Presoaking Inert Media

You are probably familiar with the need to presoak organic potting media components like bark, as it “opens up” the structure to allow it to absorb and release water and nutrients better, but why would you need to do that with inert media? We certainly are not going to physically change the structure by thoroughly wetting them, so is presoaking inert media really necessary, and if so, what’s going on?

In response to the “Is it necessary?” part, the answer is “Yes. Absolutely”. As to “What’s going on” part, let’s look at the physical structure of the LECA particle:

While there are many variations in the marketplace, for this subject, we can generally think in terms of three parts of the particle they all have in common – the surface and its porosity, the pores in the interior, and the walls that separate them. Let’s start by looking at the production process and how it can affect them.

In the production of clay-based ceramic bodies, various additives may be mixed with the clay to allow easier manipulation during blending and forming, to give the body “green” strength, so it will keep its shape before firing, and in the case of pellets, to allow the clay particle to stick to each other and grow, sort of like rolling a snowball to build a larger one. Additionally, “fluxing agents” may also be added to reduce the melting point of the ceramic, allowing it to be fired at a lower, less-costly temperature.

If too much fluxing goes on – too much was added or the firing was too hot – more of the clay melts and forms a glass, making the ceramic body stronger, but reducing the porosity.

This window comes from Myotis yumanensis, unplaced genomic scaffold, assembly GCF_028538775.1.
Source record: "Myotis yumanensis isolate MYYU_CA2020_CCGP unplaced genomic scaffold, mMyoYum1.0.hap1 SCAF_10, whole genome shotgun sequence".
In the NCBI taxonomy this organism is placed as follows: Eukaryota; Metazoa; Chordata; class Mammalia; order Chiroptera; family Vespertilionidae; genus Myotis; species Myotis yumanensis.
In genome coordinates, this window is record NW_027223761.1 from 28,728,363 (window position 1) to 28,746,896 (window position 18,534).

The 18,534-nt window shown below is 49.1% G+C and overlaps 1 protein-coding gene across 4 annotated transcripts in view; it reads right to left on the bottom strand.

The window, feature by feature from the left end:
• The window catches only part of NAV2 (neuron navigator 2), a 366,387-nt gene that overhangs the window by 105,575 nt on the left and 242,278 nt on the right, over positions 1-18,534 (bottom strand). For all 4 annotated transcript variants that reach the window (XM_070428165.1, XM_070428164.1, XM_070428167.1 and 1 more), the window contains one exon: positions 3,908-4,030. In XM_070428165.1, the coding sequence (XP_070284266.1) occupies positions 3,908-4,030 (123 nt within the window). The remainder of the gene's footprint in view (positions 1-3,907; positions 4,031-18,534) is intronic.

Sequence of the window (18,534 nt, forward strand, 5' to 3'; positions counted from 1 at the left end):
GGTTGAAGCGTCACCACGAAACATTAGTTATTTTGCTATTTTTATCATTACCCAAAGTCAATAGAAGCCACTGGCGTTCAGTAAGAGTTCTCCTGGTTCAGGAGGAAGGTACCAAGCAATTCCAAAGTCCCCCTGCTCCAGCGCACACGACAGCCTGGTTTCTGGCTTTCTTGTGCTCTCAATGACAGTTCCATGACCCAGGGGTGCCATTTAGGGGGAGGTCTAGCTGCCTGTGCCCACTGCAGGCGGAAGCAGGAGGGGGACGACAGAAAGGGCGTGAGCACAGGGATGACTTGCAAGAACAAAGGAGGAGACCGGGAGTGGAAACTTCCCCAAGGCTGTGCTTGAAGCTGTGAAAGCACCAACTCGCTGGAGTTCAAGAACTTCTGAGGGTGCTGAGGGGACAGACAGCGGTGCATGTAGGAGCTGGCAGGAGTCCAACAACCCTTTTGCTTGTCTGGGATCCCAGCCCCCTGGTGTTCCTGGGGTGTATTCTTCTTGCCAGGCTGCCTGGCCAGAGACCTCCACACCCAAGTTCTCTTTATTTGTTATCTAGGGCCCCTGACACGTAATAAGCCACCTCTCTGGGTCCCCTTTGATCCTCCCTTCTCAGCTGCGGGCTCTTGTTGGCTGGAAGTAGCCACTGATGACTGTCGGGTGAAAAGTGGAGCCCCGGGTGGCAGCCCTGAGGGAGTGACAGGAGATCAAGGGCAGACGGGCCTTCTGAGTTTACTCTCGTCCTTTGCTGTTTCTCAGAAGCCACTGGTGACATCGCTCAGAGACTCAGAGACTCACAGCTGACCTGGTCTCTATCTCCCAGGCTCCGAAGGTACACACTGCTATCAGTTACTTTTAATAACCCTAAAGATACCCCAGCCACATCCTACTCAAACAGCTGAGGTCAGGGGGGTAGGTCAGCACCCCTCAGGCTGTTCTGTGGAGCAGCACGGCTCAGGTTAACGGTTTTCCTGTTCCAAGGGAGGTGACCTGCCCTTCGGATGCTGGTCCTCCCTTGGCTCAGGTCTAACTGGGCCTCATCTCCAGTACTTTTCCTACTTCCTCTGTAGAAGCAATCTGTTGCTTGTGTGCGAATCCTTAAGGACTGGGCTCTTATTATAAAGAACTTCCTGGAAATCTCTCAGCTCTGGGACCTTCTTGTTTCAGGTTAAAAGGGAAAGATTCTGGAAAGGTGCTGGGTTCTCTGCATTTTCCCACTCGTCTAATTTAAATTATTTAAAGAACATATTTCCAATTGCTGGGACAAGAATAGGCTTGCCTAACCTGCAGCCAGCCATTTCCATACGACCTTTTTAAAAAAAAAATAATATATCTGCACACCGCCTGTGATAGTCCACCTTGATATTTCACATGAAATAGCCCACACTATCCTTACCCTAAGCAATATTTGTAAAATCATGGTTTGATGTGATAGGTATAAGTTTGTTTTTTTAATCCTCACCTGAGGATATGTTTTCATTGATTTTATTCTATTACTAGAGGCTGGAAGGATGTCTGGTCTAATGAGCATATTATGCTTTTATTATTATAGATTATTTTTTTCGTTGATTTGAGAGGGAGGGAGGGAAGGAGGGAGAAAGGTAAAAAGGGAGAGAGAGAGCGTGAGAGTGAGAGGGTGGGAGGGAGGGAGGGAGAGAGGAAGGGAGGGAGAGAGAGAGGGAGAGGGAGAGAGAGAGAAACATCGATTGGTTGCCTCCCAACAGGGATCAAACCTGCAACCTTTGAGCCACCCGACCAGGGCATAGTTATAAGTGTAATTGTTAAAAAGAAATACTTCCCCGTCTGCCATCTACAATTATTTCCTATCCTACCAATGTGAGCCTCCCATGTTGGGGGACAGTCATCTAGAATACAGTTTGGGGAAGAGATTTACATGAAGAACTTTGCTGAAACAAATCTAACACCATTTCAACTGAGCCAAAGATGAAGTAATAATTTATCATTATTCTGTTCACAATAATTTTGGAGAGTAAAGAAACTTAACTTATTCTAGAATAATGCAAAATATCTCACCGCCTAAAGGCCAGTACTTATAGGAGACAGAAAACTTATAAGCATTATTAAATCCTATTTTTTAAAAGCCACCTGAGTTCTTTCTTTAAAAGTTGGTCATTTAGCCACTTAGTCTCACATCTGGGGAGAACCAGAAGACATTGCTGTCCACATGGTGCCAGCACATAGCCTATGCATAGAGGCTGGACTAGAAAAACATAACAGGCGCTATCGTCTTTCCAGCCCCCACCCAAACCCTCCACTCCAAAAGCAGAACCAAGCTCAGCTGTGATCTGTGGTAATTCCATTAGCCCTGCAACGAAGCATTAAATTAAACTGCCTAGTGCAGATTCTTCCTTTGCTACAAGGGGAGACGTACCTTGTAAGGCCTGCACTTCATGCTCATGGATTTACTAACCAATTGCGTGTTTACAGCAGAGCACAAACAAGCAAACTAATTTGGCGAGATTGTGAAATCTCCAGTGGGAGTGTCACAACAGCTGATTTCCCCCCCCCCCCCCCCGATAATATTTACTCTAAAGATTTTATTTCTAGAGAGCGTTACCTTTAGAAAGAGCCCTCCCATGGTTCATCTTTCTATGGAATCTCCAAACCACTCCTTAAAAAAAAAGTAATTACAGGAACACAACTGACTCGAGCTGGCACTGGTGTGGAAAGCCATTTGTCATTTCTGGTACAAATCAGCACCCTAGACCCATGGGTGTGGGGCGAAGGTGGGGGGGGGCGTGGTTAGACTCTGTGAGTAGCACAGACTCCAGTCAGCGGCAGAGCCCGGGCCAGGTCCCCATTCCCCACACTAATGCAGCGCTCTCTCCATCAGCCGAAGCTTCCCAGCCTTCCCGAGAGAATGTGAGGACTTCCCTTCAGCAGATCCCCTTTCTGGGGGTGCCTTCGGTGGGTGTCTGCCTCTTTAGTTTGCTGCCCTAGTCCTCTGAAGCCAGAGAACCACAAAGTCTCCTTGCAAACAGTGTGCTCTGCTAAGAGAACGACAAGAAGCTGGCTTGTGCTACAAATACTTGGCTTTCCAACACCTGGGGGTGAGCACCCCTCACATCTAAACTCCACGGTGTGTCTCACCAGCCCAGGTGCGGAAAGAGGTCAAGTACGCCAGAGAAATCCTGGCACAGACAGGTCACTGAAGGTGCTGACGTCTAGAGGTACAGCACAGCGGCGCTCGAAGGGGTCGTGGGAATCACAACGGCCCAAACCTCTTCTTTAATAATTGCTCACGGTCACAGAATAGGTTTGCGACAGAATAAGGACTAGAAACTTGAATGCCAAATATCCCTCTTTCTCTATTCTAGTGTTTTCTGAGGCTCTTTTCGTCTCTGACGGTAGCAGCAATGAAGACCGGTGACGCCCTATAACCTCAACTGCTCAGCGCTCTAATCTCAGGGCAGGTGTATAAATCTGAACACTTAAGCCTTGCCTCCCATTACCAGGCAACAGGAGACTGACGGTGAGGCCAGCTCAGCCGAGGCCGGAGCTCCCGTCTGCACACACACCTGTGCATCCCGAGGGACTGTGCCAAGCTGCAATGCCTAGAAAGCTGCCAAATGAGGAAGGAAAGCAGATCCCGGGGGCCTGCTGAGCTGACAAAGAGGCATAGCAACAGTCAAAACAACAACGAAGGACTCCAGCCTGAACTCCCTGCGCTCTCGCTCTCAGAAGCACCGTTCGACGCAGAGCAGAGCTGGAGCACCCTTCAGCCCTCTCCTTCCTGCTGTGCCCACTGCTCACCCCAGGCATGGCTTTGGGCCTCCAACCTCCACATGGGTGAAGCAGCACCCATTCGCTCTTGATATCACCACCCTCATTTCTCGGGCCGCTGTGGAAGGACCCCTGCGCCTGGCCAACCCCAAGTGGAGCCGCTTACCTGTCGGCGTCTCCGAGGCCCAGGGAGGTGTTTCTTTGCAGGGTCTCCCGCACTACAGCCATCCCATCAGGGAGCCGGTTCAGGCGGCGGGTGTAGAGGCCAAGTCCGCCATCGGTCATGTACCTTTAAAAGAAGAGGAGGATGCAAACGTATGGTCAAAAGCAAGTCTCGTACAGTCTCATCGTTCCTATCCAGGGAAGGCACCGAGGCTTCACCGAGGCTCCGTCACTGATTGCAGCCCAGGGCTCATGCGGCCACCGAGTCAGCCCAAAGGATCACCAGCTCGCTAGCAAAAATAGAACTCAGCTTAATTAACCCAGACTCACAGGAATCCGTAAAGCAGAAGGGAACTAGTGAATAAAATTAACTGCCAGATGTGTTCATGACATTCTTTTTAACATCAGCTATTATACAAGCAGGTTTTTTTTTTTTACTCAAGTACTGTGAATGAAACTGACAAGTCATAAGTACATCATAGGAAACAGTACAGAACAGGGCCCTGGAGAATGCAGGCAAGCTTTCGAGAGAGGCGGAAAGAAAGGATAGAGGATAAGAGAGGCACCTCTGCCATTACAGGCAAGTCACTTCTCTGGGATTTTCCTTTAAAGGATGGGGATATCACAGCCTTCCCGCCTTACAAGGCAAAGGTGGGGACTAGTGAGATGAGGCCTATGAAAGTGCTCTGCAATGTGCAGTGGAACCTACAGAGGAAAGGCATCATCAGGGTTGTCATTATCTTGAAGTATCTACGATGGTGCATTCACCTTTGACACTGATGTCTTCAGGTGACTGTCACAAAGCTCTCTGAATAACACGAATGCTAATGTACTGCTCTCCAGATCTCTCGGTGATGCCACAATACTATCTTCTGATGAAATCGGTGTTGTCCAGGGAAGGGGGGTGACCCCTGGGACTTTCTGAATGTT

How rapidly the particles are cooled after firing can also play a role, as rapid quenching causes the formation of microscopic cracks in the ceramic, through which liquids can pass.

With those things in mind, let’s look at a wetting scenario:

Upon initial immersion in liquid, the surface pores become filled pretty much instantaneously. In order for the interior pores to do so, the liquid must pass through the cracks and “micropores” in the walls that separate them. Depending upon the size of those “microcracks” and micropores, and the thickness of the walls, the rate of transfer can vary greatly between different brands of media.

The size of the pores also plays a role, as small pores have a much greater surface-to-volume ratio than do larger ones. That increased surface area means that the liquid has more pores and cracks through which it may pass, resulting in a more-rapid transfer of the liquid to adjacent pores.

So let’s relate all of that to a couple of often-observed phenomena during the first weeks following potting up the plant, either “the medium doesn’t wick well”, or “the reservoir empties really quickly”. They are actually both symptoms of the same thing – the medium trying to become fully saturated because it was not presoaked sufficiently before use.

Think of the particles as a bunch of little sponges piled on top of each other. They are going to absorb moisture until they are fully saturated, and only then will pass on the excess to the “sponges” nearby. As in semi-hydroponics the liquid supply is at the bottom, the submerged particles will become saturated first, then “feed” liquid to those immediately above them, and so-on. That process removes liquid from the reservoir, and slows the apparent wicking action upward. Once the medium becomes saturated, the only losses of liquid are to the plant or through evaporation, to the entire system stabilizes.

These same structural implication can be applied to other inorganic media, as well – pumice, lava rock, diatomite, etc.- and used to better understand the dynamics within the pot.

Using Science & Logic to Improve Horticulture